These poems begin in familiar surroundings: newspaper clippings, snippets of history, Bible stories, and scenes embedded in our psyches such as an elementary school hallway. Their fulfillment, though, crosses into a place where Charles Darwin apologizes to Adam in Eden, or chants Jabberwocky to himself. A place where the stonemasons who build a cathedral abstain from swearing, and that abstinence is felt as a palpable blessing centuries later. A place where two patients who share a hospital room also share a clipboard with mingled notes for doctors and chaplains.
Pax is a book of peace, a book of love poems to the world. The poems within these pages ask us to wake to our own remarkable lives and our undeniable connections, to look with a steady eye at the demands of love. Whether considering insects, the soul, or the ghosts and thoughts that haunt us, this book insists that there is no reason to turn away. Let us redefine love and wreckage, time and weeds, it fearlessly states. Pax is that rare welcoming book that speaks to us like a wry and knowing old friend.
Like deep breaths drawn effortlessly in, the poems and images of Insistent Grace are satisfying to the core. Filled with the aromas of salt fog, summer grass, redwood creeks, eucalyptus, and bay, they weave together the human and the more-than-human worlds. In the time of global pandemic and climate crisis, Elizabeth Herron evokes Mother Nature’s insistent grace – a power that compels respect and can help us heal ourselves and our planet – if we are resolute.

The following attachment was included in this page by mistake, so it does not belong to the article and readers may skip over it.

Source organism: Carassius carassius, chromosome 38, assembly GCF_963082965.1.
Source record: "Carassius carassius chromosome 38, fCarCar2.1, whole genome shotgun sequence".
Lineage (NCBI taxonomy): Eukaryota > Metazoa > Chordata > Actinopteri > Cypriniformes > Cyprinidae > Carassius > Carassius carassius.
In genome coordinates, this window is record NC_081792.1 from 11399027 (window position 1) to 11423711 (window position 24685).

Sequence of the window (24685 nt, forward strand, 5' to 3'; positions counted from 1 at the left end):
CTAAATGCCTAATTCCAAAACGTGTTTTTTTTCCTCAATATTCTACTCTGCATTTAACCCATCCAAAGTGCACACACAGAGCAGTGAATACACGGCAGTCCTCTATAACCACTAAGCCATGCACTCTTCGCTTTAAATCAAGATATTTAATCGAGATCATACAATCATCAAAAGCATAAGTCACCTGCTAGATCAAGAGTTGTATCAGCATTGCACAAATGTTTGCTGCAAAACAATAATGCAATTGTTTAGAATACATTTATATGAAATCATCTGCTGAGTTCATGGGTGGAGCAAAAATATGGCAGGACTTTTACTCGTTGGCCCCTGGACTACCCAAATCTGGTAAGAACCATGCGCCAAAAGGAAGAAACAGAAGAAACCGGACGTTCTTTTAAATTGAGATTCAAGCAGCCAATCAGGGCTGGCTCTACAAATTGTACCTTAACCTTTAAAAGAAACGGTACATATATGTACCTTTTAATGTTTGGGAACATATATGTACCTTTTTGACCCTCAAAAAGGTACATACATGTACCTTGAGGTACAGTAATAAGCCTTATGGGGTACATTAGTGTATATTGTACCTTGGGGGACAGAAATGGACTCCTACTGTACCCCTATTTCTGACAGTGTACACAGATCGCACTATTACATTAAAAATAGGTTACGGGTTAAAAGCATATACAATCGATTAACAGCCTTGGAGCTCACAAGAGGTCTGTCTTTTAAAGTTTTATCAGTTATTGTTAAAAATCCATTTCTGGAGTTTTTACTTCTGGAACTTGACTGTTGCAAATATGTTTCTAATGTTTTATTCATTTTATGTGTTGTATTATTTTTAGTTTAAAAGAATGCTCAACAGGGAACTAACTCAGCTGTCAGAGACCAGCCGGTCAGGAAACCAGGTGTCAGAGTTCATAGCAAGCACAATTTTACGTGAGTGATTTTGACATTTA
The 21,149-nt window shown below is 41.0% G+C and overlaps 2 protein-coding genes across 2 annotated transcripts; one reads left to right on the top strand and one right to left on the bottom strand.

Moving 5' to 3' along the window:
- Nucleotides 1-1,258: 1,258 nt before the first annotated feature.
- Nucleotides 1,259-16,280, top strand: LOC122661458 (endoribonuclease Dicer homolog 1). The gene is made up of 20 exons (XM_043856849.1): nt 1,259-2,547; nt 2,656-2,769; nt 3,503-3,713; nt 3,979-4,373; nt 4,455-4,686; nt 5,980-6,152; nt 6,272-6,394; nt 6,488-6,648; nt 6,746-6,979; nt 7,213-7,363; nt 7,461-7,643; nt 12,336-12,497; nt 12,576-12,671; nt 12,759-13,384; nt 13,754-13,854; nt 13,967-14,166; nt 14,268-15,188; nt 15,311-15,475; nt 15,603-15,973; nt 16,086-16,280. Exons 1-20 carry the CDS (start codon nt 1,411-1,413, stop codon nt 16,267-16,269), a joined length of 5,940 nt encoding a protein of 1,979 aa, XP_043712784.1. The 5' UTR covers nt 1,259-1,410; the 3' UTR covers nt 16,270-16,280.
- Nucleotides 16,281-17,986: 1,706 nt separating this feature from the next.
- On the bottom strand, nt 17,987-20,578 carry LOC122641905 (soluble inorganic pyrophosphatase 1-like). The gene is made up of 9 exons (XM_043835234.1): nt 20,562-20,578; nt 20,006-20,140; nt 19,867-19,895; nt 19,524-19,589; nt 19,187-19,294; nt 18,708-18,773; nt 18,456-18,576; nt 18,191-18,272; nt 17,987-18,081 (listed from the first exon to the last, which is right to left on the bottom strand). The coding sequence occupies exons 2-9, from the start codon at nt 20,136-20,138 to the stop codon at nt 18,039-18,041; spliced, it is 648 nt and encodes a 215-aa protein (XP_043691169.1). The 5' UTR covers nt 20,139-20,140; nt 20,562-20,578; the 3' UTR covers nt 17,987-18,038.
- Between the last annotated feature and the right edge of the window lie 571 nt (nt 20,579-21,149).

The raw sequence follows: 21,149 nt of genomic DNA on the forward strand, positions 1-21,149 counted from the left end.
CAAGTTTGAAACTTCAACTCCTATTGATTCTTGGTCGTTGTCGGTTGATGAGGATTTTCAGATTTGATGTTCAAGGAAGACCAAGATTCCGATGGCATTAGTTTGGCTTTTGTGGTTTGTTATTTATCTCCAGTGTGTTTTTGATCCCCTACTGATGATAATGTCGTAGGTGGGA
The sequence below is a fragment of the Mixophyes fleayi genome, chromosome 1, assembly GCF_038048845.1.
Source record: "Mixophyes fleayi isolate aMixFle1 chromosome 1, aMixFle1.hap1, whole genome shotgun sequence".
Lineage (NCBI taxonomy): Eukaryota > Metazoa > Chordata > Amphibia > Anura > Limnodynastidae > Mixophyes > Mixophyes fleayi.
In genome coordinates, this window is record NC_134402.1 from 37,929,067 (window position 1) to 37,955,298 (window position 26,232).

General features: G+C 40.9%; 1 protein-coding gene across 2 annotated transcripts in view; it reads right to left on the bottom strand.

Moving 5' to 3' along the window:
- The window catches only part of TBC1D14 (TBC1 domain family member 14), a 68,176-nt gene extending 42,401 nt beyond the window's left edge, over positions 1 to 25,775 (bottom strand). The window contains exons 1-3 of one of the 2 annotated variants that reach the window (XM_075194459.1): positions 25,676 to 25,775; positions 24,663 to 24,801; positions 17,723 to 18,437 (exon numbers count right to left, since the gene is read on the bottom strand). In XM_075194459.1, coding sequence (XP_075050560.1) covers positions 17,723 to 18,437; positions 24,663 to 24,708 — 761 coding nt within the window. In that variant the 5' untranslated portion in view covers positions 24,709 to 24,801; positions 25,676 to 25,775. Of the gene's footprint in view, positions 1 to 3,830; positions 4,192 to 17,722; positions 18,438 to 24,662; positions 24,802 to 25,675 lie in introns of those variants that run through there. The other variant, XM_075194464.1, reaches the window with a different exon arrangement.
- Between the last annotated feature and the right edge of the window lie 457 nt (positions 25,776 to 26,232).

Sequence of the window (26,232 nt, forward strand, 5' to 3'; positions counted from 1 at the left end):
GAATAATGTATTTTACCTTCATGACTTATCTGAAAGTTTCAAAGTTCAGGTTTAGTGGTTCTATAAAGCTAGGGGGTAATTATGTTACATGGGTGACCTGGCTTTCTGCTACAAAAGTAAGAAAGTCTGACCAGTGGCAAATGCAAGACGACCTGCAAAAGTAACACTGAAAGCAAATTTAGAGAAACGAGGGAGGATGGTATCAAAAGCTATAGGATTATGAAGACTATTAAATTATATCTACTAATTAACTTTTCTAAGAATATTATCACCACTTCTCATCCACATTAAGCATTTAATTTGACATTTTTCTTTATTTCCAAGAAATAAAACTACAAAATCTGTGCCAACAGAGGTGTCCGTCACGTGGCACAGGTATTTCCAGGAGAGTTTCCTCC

Poet and singer, minstrel of hog-killing and connoisseur of barbecue, memoirist of affectionately named hogs, of family, work, and love – Shelby is a storyteller who can touch you like a sad Carter Family lyric or an old gospel song.
What if Mary wasn’t really a virgin? Could Jesus be an alien from another planet? How do we know we’re not all living inside of God? Poet and photographer Joann Renee Boswell invites us to travel with her into an encounter with the inconvenient complexities of earth-life and outer space, politics and religion, Bigfoot, feminism, Santa Claus, and spirituality – all tucked inside the Cosmic Pockets of life.
Charles Middleberg is a Holocaust survivor. But when you hear his story in person, he prefers to be called a witness.
Amy Wang writes for The Oregonian: World Poetry Day is Saturday, March 21, and if there’s anything the world could use more of right now, it’s poetry. Here’s a look at five recently published poetry collections with Oregon roots, as well as a classic collection by an Oregon poet receiving special recognition this spring.
One of our books, Scarlet Blue Wounds, is featured in Amy’s piece.
Consider the moments in this collection – a mother is buried, a son is born, Alaska melts – each event a signpost. Reflect on the signs of rest and restlessness, simplicity and complexity, life given and taken and throbbing. This is the way of faith. We watch for truth’s brilliant appearance, and in the midst of our heartbreak-while-waiting, we pray. Jeffrey Johnson’s poems listen to the angels, they sing the doxologies, they pay loving attention to life. They are prayers. They will help you feel the power of life. They will teach you to pray.
The ancient Chinese poets loved ambiguity, loved paradox, and would have loved the puzzling, reality-defying entanglements that frustrate and fascinate us today. They would have laughed at them, too, while exchanging good wine and poems with each other as they watched the moon rise and be reflected in the hundred rivers flowing through the thousand mountains surrounding them and all the ten thousand things.
Emmett Wheatfall shows us how the roots of love grow deep in the soil of sacrifice. He illustrates the intensely complex relationship between idealism and realism. His poems hurt in just the right way. And it’s no small feat opening one’s own racial and cultural wounds for the world to see. It takes courage. It takes trust that a country will recognize itself, and its complicity, in those wounds. And Wheatfall trusts us to witness along with him. He proves himself ready and willing, even eager, to, as the titular poem in this collection demands, “build a new world” together.